Home Homilies Michael Whelan SM, PhD Gospel for the Third Sunday in Lent (19 March 2017)

Gospel for the Third Sunday in Lent (19 March 2017)

So he came to a Samaritan city called Sychar, near the plot of ground that Jacob had given to his son Joseph. Jacob’s well was there, and Jesus, tired out by his journey, was sitting by the well. It was about noon.

A Samaritan woman came to draw water, and Jesus said to her, “Give me a drink.” (His disciples had gone to the city to buy food.) The Samaritan woman said to him, “How is it that you, a Jew, ask a drink of me, a woman of Samaria?” (Jews do not share things in common with Samaritans.) Jesus answered her, “If you knew the gift of God, and who it is that is saying to you, ‘Give me a drink,’ you would have asked him, and he would have given you living water.” The woman said to him, “Sir, you have no bucket, and the well is deep. Where do you get that living water?

Are you greater than our ancestor Jacob, who gave us the well, and with his sons and his flocks drank from it?” Jesus said to her, “Everyone who drinks of this water will be thirsty again, but those who drink of the water that I will give them will never be thirsty. The water that I will give will become in them a spring of water gushing up to eternal life.” The woman said to him, “Sir, give me this water, so that I may never be thirsty or have to keep coming here to draw water.” …..

“Sir, I see that you are a prophet. Our ancestors worshiped on this mountain, but you say that the place where people must worship is in Jerusalem.” Jesus said to her, “Woman, believe me, the hour is coming when you will worship the Father neither on this mountain nor in Jerusalem. You worship what you do not know; we worship what we know, for salvation is from the Jews. But the hour is coming, and is now here, when the true worshipers will worship the Father in spirit and truth, for the Father seeks such as these to worship him. God is spirit, and those who worship him must worship in spirit and truth.” The woman said to him, “I know that Messiah is coming” (who is called Christ). “When he comes, he will proclaim all things to us.” Jesus said to her, “I am he, the one who is speaking to you.” ……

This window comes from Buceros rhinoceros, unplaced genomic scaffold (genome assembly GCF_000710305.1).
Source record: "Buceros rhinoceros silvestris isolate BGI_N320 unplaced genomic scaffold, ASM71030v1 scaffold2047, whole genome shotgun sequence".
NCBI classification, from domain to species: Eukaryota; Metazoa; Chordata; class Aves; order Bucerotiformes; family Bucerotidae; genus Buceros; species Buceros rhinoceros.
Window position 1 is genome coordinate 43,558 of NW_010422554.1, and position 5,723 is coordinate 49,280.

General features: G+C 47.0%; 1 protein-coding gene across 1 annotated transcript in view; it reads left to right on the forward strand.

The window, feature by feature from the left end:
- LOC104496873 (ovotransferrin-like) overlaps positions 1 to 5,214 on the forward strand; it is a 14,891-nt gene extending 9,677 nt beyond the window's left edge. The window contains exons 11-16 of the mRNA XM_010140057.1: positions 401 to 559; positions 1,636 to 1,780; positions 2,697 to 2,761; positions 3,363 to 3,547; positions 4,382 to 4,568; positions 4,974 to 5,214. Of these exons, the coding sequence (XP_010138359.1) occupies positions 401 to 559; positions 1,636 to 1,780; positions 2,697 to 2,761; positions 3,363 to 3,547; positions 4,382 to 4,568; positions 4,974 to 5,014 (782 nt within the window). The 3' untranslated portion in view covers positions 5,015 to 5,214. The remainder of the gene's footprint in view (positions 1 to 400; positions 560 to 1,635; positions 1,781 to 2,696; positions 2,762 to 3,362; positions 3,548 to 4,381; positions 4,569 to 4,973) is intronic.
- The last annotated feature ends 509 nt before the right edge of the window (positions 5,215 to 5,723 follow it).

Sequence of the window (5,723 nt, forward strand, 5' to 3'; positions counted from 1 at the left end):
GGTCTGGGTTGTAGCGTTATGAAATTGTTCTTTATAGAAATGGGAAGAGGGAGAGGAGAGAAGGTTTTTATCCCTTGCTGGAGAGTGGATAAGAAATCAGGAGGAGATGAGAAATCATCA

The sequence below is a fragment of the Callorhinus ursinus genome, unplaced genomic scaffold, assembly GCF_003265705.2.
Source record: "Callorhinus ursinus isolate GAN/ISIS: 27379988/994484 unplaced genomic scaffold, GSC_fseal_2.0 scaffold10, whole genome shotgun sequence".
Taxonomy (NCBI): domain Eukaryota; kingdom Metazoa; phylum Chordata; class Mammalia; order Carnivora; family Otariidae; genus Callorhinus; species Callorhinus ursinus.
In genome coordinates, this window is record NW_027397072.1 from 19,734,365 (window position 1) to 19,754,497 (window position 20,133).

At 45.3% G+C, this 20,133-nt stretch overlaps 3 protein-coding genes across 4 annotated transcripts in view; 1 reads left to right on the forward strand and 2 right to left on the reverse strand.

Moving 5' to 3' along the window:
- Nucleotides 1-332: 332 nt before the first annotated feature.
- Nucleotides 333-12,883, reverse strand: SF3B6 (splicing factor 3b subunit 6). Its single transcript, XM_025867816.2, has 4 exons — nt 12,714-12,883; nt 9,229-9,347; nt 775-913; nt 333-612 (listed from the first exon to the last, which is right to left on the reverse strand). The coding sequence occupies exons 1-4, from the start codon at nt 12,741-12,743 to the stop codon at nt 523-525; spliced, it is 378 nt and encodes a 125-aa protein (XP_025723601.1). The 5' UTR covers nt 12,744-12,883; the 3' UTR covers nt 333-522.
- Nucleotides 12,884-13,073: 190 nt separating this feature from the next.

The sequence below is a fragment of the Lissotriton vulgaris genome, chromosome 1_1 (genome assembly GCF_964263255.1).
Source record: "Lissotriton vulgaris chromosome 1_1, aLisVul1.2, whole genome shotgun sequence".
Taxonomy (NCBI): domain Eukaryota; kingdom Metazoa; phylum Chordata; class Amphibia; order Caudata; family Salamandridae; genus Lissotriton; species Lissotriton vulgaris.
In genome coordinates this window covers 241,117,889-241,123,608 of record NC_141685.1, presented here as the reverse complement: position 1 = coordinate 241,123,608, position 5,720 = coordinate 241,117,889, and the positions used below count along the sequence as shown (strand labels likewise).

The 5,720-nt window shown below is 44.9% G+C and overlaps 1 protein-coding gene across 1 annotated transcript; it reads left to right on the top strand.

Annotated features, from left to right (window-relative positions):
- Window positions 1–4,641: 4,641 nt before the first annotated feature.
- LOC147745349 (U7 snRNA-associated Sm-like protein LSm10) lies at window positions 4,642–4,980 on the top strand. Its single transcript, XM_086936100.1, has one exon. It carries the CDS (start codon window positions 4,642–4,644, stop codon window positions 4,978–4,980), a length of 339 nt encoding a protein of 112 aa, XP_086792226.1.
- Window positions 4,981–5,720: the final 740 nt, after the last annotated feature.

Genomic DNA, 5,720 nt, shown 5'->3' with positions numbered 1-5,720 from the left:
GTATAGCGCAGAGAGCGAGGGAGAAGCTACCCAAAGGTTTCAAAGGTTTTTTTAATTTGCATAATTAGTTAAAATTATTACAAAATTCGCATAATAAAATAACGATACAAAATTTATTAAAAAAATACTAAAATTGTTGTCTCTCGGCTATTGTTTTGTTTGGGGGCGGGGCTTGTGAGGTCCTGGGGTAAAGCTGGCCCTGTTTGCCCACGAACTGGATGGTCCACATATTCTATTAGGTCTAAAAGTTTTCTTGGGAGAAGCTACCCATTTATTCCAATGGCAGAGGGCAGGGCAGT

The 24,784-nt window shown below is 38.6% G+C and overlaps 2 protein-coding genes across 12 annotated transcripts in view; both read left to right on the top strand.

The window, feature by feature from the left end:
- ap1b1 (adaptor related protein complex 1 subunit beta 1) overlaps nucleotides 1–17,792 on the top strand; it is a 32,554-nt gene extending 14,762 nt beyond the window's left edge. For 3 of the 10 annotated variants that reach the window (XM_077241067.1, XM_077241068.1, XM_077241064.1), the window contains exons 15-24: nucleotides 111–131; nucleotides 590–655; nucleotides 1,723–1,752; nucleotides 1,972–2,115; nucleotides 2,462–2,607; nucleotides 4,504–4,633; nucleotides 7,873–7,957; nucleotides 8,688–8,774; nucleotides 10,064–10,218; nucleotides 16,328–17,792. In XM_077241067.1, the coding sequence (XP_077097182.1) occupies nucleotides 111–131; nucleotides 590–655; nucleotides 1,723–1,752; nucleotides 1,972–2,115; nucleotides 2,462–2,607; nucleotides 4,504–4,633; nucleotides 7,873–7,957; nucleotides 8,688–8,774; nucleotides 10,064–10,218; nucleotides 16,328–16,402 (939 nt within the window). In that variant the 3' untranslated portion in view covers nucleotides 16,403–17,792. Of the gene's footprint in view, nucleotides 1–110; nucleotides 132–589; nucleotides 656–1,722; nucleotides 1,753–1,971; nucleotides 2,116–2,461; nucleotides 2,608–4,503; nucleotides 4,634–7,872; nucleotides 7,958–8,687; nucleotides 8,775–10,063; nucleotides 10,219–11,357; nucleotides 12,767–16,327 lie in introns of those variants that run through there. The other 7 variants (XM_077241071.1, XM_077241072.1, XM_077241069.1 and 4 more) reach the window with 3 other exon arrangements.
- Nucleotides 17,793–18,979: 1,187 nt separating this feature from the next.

Many Samaritans from that city believed in him because of the woman’s testimony, “He told me everything I have ever done.” So when the Samaritans came to him, they asked him to stay with them; and he stayed there two days. And many more believed because of his word. They said to the woman, “It is no longer because of what you said that we believe, for we have heard for ourselves, and we know that this is truly the Savior of the world.” (John 4:5-42 – NRSV)

Introductory notes

“In 4:1–6 Jesus moves away from Judea on a journey to Galilee via Samaria. The motivations are given for Jesus’ departure from Judea (v. 1) and for his presence in Samaria (v. 4). The time and place of the encounters that will fill vv. 7–42 are provided (vv. 5–6). This detailed introduction sets the scene for all the Samaritan episodes that follow. Once this is established, the first of two moments of encounter occurs between Jesus and a Samaritan. Jesus initiates a dialogue with the woman through the use of an imperative (v. 7: dos moi). He will not address her in this way again until the dialogue changes direction in v. 16 where a triple imperative appears (hypage phōnēson … elthe enthade). In vv. 7–15 Jesus and the Samaritan woman are at cross purposes over thirst, wells, the gift of water, and life. These themes disappear in vv. 16–30, where the question of the person of Jesus and the place and nature of true worship are discussed.” (Francis J Moloney, The Gospel of John, The Liturgical Press, 1998, 115.)

Sychar: Almost all the manuscripts read “Sychar” but the site is probably Shechem. (See Raymond Brown, The Gospel according to John (I–XII): Introduction, translation, and notes, (Vol. 29), Yale University Press, 2008, 169.)

Jacob’s well: “A well about 100 feet deep is first mentioned in this area in Christian pilgrim sources of the 4th century; Jacob’s well is not mentioned in the OT. The site presently identified as Jacob’s well at the foot of Mount Gerizim can be accepted with confidence. The descriptions of ch. 4 show a good knowledge of the local Palestinian scene.” (Ibid.)

It was about noon: Literally “the sixth hour”. This is an odd time for the woman to come to fetch water. Does it perhaps reflect her isolation in the community?